Voyages au pays des mangeurs de grenouilles: La France vue par les Britanniques du XVII siecle a nos jours

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Author: L.G. Mitchell
Date: Sept. 1994
From: The English Historical Review(Vol. 109, Issue 433)
Publisher: Oxford University Press
Document Type: Book review
Length: 592 words

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According to Paul Gerbod, the images and prejudices with which English visitors have approached and returned from France have been remarkably consistent over the last two hundred years: 'de William Pitt a Margaret Thatcher, il s'est elabore, outre-Manche, une certaine idee de la France'. Using a wide selection of journals, diaries and letters, in Voyages au pays des mangeurs de grenouilles. La France vue par les Britanniques du [XVII.sup.e] siecle a nos jours (Paris: Albin Michel, 1991; pp. 245. Pb. F120) he sets out to chronicle the impressions of the English who went to France as visitors, or who stayed there as prisoners, businessmen, or refugees from things English. M. Gerbod is at his best when chronicling the infrastructure of travel. Numbers, destinations, guidebooks, cemeteries and clubs for the English abroad are lovingly described. The Promenade des Anglais in Nice was so named in 1823, the same year...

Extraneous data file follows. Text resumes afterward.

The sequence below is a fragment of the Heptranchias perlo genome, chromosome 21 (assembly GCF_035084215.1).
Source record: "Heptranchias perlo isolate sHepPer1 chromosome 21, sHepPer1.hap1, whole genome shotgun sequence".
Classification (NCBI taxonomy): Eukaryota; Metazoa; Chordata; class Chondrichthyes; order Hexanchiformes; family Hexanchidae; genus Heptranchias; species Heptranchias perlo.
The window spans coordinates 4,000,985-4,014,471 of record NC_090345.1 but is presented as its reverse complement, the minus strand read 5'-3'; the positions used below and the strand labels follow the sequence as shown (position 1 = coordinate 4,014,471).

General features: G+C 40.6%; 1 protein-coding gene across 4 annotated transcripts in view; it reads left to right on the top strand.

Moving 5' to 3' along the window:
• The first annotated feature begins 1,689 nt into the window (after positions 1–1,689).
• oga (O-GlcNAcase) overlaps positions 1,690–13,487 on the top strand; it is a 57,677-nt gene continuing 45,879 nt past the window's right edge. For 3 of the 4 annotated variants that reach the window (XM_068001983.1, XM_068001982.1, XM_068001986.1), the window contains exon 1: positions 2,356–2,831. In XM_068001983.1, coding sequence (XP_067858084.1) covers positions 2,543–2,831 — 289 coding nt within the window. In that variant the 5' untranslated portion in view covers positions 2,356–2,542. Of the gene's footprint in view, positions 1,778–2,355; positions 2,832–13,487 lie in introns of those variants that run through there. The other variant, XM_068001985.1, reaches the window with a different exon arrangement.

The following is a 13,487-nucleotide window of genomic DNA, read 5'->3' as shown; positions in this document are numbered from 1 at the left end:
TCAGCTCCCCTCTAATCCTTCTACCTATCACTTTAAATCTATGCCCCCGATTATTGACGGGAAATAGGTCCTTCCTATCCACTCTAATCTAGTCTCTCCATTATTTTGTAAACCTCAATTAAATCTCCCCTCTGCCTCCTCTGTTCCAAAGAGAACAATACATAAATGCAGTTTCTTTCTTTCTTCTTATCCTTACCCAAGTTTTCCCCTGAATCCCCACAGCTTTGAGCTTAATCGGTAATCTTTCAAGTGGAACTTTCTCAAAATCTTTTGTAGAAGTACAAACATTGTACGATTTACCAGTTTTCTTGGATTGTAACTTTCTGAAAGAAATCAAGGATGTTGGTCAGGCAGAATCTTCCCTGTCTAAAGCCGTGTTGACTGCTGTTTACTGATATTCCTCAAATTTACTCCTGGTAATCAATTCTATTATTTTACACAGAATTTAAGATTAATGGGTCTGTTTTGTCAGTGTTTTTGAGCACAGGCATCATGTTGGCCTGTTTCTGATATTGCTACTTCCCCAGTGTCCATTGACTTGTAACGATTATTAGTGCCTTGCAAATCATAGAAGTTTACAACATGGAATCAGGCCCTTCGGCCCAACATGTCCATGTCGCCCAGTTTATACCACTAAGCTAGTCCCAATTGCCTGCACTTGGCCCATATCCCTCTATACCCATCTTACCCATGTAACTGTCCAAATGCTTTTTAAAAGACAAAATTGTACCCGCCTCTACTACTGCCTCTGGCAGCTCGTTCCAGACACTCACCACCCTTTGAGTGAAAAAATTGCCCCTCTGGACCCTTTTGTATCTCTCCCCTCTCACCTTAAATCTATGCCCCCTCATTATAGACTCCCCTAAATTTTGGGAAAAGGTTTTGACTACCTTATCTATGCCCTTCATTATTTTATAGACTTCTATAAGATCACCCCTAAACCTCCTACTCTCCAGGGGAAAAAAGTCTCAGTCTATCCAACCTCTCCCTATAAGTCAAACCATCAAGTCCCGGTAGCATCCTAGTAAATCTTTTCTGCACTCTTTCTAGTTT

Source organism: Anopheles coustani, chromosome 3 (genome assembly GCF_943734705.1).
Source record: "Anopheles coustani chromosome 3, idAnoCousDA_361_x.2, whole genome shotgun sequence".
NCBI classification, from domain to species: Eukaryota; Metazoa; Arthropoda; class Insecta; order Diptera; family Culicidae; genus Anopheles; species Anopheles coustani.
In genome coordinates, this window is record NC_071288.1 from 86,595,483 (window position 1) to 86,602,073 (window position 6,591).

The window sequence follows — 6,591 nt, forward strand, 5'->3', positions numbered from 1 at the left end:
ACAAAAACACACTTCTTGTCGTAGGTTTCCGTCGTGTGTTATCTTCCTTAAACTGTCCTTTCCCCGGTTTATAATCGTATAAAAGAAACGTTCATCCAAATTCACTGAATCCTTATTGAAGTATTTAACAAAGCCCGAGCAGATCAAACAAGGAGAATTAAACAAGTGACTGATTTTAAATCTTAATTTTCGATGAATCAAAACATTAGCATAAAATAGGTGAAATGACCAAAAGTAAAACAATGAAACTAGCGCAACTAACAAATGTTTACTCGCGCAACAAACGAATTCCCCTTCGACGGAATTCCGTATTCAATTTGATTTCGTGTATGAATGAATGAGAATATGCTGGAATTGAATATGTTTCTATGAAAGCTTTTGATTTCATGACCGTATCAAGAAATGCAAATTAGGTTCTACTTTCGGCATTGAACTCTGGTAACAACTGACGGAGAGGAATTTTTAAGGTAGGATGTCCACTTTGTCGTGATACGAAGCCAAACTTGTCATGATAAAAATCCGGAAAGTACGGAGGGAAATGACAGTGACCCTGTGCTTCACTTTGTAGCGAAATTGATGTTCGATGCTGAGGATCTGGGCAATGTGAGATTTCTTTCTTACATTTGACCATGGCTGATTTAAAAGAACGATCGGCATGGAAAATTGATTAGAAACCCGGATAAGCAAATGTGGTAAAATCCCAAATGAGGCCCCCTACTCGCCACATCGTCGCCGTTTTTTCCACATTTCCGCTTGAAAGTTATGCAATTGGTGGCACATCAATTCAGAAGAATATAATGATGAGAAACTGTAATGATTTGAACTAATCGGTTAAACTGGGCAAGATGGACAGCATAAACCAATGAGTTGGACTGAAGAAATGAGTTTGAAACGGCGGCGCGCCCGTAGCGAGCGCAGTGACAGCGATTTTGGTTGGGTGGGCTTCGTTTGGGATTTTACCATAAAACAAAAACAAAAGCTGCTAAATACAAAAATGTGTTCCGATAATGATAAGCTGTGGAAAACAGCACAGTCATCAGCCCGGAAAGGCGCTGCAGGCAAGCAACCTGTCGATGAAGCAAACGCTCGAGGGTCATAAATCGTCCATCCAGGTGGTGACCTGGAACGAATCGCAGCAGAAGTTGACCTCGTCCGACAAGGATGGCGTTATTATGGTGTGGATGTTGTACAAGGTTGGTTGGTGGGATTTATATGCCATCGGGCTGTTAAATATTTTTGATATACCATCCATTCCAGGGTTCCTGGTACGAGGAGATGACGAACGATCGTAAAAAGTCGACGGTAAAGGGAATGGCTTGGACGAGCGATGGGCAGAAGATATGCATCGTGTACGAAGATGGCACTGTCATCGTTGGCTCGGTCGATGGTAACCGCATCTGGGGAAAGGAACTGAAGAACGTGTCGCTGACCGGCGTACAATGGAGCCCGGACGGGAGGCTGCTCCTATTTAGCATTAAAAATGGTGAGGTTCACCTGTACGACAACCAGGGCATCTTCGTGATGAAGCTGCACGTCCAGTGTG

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Source Citation
Mitchell, L.G. "Voyages au pays des mangeurs de grenouilles: La France vue par les Britanniques du XVII siecle a nos jours." The English Historical Review, vol. 109, no. 433, 1994, p. 1018+. Accessed 23 July 2021.
  

Gale Document Number: GALE|A16408900